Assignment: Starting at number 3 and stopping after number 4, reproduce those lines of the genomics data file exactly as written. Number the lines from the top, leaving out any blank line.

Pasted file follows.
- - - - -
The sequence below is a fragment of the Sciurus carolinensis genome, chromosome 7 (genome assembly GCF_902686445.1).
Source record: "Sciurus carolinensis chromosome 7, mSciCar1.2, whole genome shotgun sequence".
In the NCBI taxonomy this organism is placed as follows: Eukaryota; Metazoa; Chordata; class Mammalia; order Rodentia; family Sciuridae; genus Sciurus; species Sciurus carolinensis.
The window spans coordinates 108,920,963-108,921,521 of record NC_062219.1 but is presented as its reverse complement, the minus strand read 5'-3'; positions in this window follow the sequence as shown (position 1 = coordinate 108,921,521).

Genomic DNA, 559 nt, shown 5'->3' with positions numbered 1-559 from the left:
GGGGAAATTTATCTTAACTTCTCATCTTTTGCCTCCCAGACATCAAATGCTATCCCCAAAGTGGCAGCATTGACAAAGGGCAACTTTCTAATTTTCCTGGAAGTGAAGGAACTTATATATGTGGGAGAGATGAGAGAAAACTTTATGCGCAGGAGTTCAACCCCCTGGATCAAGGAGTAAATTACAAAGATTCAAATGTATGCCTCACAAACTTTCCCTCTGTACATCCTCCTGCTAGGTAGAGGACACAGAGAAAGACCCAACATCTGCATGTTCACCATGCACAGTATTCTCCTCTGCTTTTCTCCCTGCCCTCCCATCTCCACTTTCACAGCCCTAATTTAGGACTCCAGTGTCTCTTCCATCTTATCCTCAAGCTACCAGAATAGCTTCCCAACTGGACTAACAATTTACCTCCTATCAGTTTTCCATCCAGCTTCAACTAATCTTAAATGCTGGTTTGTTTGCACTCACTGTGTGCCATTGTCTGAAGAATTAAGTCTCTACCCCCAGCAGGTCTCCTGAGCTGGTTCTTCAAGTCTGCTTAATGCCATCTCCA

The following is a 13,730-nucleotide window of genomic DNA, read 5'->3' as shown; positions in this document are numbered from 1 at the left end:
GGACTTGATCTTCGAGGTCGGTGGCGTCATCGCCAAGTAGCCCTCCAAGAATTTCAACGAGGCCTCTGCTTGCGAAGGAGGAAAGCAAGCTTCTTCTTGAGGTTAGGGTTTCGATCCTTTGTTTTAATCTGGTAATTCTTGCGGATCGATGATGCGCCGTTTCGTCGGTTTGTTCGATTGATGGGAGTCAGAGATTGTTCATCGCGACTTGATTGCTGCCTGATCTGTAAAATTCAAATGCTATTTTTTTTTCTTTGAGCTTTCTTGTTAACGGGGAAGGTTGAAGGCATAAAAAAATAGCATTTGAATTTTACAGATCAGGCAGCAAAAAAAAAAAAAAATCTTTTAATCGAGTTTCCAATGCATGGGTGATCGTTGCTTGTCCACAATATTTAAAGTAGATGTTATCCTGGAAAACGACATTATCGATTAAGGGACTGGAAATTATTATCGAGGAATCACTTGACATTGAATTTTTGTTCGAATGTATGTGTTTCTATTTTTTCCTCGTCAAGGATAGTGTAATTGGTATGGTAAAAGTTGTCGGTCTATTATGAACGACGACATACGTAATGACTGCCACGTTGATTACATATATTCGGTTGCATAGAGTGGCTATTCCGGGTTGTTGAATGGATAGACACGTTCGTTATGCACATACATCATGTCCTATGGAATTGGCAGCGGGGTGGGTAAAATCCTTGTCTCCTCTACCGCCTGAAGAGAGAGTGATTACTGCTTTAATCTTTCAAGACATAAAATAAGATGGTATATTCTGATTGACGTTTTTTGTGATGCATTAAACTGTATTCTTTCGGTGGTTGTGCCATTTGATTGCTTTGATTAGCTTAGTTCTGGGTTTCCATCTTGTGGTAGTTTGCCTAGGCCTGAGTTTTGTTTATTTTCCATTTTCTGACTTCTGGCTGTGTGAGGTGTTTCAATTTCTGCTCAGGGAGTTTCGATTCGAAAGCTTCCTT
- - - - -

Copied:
In the NCBI taxonomy this organism is placed as follows: Eukaryota; Metazoa; Chordata; class Mammalia; order Rodentia; family Sciuridae; genus Sciurus; species Sciurus carolinensis.
The window spans coordinates 108,920,963-108,921,521 of record NC_062219.1 but is presented as its reverse complement, the minus strand read 5'-3'; positions in this window follow the sequence as shown (position 1 = coordinate 108,921,521).